Of all the plants one might associate with childhood, dandelions are right up there. Their bright yellow flowers are a distinct visual sight, while who hasn’t enjoyed picking up a dandelion clock and blowing on it, sending its seeds scattering through the air, blown on the wind as their downy filaments help them float off and land somewhere to take root?
Gardeners don’t quite think of dandelions the same way, of course, because the ease with which they can self- seed (a good gust of wind will suffice if nobody this around to blow on the clock), while their deep taproots make them an irritating weed. That may give grown-ups more work to do in the back yard, but kids won’t worry about that.
However, one of the links between dandelions and childhood is the soft drink of Dandelion and Burdock. The bitter taste of sap on the fingers might make it seem odd that a dandelion might be something humans can consume, but evidently it is. And, of course, this part is more memorable than the burdock because, while often encountered, the latter is not so readily recognised.
It might be thought that Dandelion and Burdock is just a fading memory of childhood (unless you like to patronise any of the UK’s few remaining temperance bars), but the interesting fact that the drink has been consumed for centuries, long before modern drinks like Cola were invented, suggests folk were onto something about the ingredients.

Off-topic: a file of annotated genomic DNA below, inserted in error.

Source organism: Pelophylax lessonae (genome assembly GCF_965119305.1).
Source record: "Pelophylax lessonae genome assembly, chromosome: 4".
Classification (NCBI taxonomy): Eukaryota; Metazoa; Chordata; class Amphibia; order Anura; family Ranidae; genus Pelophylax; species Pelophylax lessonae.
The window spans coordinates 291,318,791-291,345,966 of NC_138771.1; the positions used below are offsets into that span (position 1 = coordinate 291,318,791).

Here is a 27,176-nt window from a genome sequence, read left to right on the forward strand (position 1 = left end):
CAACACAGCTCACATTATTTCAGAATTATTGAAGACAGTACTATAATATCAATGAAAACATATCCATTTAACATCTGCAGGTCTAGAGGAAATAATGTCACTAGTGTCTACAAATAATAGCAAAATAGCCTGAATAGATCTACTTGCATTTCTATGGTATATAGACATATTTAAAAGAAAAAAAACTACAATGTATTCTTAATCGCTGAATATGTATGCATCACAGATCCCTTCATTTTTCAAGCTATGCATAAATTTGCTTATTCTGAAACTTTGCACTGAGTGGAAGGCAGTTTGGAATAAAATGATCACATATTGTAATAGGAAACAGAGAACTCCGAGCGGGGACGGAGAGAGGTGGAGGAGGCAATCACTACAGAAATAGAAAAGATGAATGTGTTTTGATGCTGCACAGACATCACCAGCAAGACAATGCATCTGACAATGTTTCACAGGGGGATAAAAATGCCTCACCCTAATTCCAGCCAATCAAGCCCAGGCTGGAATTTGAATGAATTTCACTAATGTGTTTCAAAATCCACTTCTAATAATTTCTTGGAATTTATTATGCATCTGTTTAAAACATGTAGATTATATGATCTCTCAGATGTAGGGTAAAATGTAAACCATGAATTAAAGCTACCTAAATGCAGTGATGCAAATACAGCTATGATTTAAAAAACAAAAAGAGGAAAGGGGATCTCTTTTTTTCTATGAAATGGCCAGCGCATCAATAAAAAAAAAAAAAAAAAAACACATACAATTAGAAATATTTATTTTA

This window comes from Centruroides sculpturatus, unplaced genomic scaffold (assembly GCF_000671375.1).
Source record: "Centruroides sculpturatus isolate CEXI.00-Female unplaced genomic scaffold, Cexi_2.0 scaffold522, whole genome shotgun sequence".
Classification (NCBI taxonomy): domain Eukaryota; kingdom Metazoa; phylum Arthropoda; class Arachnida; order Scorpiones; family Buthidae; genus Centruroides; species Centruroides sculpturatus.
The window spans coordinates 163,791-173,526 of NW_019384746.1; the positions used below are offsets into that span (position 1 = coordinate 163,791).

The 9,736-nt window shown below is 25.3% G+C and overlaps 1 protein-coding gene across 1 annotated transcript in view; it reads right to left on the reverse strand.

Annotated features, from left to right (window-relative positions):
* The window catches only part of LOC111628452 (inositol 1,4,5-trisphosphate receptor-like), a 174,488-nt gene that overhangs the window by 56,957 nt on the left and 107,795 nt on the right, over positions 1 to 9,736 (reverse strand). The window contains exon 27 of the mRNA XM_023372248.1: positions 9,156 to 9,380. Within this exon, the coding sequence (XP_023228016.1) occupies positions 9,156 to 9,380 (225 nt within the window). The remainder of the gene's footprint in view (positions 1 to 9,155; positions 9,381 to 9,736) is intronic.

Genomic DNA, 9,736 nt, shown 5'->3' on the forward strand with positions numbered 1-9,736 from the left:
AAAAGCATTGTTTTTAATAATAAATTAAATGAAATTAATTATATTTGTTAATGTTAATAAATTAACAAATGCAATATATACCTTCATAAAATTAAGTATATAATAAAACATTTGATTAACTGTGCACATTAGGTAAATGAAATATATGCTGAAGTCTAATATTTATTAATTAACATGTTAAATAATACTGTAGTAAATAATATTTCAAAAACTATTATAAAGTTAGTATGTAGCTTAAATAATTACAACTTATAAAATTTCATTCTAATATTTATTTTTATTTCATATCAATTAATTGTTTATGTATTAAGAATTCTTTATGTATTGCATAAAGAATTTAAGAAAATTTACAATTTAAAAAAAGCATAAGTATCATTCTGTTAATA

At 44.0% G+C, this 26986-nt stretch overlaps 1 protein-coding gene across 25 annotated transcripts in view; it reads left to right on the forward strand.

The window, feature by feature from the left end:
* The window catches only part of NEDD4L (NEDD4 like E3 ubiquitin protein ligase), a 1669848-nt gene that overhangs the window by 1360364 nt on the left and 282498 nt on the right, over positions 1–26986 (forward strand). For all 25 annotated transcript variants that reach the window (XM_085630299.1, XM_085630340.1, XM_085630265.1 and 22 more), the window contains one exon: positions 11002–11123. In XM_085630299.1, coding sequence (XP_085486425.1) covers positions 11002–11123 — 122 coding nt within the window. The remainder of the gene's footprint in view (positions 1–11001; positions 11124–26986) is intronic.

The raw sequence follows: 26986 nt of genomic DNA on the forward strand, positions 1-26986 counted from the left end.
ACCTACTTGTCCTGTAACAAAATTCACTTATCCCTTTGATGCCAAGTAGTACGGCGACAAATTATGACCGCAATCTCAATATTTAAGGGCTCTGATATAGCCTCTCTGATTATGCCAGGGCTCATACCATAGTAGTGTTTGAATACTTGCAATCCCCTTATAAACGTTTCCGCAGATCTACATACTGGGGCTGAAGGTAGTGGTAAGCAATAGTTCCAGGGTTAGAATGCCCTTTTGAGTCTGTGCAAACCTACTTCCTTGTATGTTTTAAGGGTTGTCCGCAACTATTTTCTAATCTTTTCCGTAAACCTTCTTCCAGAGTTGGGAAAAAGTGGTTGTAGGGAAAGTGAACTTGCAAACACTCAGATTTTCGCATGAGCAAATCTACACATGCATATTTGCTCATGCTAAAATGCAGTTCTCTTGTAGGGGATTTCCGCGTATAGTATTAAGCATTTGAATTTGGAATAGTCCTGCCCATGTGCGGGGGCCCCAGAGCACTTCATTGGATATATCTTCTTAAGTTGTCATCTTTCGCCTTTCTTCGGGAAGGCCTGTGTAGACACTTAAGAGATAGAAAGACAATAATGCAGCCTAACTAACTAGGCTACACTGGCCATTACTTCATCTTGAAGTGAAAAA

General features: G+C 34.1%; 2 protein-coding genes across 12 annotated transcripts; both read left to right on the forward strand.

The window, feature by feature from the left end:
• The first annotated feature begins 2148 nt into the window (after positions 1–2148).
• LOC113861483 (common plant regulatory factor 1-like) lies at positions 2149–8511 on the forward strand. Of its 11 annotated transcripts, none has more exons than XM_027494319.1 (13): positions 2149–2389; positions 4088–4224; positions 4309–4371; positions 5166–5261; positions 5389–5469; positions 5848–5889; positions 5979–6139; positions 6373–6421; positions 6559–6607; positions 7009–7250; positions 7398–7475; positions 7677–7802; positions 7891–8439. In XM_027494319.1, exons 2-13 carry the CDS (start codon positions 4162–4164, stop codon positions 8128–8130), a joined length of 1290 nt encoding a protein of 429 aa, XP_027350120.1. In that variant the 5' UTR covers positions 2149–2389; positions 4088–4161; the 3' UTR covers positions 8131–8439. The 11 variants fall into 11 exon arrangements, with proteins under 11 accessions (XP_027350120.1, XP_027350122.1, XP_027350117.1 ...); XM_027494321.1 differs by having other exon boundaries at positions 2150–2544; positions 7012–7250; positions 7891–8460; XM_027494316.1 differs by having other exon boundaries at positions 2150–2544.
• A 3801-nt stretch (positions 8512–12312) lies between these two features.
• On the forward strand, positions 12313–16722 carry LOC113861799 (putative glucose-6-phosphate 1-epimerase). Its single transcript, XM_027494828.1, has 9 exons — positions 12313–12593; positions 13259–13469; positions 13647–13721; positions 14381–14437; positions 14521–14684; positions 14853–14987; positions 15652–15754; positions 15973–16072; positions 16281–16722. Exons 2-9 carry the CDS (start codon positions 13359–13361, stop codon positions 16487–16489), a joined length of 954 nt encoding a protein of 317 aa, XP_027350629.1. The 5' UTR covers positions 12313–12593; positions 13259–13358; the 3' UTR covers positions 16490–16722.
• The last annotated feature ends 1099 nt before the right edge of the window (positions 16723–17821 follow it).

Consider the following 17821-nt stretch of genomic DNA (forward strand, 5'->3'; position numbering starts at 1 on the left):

This is indeed the case, which is why superfood suppliers like ourselves might spring a surprise by offering dandelion root powder – until one learns what is in it.
Among the attributed benefits are that it aids digestion and improves gall bladder and liver function, due to being very high in fibre. It also contains antioxidants, Vitamin A, Vitamin C and Vitamin K. It is commonly used in salads, as well as being added into soups, wine and teas or even used as a coffee substitute.
However, if you want to experiment a bit you can try using it in other ways, mixing it into your food to add some great organic benefits, adding some extra vitamins and aiding your digestion. There’s lots of room to experiment.
This will also be a bit more authentic than a glass of Dandelion and Burdock, as unfortunately these days the drink is usually made from synthetic ingredients rather than actual extracts from the real plants, making them neither organic nor authentic. You might as well go for that other childhood tipple, Sarsaparilla.
By adding the real thing to your meals, you can therefore enjoy some real dandelion benefits. And while the sad truth about modern day Dandelion and Burdock might bring some disappointment, at least you can think positively about the yellow flowering plant when you see it this spring and summer.
Who knows, perhaps the dandelion clock you blow on could spread a seed that not only takes root, but becomes the very powdered root you have in your soup or stew one day.Join the Detox Trading community over on our YouTube channel!